The Judgment of Whole Kingdoms and Nations: Concerning the Rights, Power, and Prerogative of Kings, and the Rights, Priviledges, and Properties of the People ...
Printed for, and sold by T. Harrison, 1710 - Constitutional history - 71 pages
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The Judgment of Whole Kingdoms and Nations: Concerning the Rights, Power ...
No preview available - 2016
abſolute according Account againſt alſo ancient Anſwer appointed Authority becauſe become Biſhop Body Book called Caſe Cauſe Children choſen Chriſtians commanded common Compact Condition Conſent Conſtitution Council Country Crown David defend delivered deprived Doctrine Duke Duty Earl Edward elected England evil Examples executed faith fame firſt Force France give given Government grant Hand hath Head Henry Highneſs himſelf Houſe Iſrael James Judges juſt Juſtice King King's Kingdom Land Laws Liberty Lives London Lord Magiſtrates ment Miniſter moſt muſt Name Nature never Nobility Oath Obedience obey obliged obſerve Orange Order original Parliament Perſon Power preſerve Prince printed Proteſtant Queen Realm Reaſon refuſing Reign Religion reſiſt Richard Right Rule ſaid ſame Saul ſay Scripture Second ſent ſet ſeveral ſhould Society ſome Subjects ſuch themſelves theſe thing Third thoſe Throne Title Tribes Tyranny unto uſed whole World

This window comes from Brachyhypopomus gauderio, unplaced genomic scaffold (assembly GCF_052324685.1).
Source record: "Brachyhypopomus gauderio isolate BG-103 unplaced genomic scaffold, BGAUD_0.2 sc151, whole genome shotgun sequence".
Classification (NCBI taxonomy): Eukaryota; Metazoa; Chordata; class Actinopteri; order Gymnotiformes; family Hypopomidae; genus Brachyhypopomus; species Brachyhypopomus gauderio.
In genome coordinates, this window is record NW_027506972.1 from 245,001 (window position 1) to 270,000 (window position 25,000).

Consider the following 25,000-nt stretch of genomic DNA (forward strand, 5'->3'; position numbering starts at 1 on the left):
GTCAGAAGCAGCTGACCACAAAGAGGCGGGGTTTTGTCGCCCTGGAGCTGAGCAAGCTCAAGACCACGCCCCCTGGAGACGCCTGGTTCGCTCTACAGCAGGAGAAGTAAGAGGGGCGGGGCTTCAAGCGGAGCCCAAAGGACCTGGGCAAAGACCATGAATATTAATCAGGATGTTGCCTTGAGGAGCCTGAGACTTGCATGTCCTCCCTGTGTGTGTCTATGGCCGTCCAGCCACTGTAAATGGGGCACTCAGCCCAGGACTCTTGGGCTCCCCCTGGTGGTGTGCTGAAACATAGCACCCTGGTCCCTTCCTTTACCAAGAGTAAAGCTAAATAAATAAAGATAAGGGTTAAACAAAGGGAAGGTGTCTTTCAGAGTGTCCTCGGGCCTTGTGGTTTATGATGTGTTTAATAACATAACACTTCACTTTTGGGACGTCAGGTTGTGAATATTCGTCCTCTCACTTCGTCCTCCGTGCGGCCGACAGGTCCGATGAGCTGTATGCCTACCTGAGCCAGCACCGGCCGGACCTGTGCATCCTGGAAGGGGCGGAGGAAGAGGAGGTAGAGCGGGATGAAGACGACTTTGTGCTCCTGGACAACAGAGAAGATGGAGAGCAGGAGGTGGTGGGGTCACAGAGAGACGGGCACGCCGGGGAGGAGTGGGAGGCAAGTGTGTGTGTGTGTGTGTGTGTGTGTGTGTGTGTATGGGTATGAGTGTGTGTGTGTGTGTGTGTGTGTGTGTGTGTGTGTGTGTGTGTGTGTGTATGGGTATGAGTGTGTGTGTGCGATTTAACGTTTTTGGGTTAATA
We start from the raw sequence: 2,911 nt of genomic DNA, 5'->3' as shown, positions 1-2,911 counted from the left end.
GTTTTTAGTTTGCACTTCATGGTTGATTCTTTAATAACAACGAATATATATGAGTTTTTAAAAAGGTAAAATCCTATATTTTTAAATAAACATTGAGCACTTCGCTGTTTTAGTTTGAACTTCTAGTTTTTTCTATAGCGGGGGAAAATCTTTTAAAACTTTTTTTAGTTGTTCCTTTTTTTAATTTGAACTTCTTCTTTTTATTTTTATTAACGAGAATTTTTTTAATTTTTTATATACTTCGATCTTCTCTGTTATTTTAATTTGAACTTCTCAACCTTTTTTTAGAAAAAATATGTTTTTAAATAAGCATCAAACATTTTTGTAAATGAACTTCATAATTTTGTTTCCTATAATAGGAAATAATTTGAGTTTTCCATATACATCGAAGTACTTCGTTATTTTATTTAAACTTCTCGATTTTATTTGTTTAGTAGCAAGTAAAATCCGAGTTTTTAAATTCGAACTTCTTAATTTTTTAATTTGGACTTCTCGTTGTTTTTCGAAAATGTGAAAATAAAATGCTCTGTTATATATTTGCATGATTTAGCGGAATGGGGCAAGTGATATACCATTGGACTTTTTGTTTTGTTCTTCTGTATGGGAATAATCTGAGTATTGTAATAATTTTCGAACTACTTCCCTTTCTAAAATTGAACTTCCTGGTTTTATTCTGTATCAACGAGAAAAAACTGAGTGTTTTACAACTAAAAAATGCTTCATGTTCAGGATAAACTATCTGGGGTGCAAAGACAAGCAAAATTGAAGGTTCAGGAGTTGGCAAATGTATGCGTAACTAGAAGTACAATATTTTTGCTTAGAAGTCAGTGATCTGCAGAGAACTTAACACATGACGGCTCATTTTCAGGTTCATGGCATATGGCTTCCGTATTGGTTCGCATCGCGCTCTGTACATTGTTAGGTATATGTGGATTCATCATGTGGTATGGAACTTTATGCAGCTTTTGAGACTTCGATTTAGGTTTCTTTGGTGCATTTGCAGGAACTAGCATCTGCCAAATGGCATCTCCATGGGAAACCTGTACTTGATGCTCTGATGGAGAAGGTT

Page 19 - And they do claim, demand and insist upon all and singular the premises, as their undoubted rights and liberties; and that no declarations, judgments, doings or proceedings, to the prejudice of the people in any of the said premises, ought in any wise to be drawn hereafter into consequence or example.
Page 55 - ... insolence and endeavours to get and exercise an arbitrary power over their people, whether oppression or disobedience gave the first rise to the disorder, I leave it to impartial history to determine. This I am sure, whoever, either ruler or subject, by force goes about to invade the rights of either prince or people, and lays the foundation for overturning the constitution and frame of any just government...
Page 16 - Also it was resolved, that the King hath no prerogative but that which the law of the land allows him.
Page 55 - ... guilty of the greatest crime I think a man is capable of, being to answer for all those mischiefs of blood, rapine, and desolation, which the breaking to pieces of governments brings on a country. And he who does it is justly to be esteemed the common enemy and pest of mankind, and is to be treated accordingly.
Page 19 - That the pretended power of dispensing with laws, or the execution of laws, by regal authority, as it hath been assumed and exercised of late, is illegal.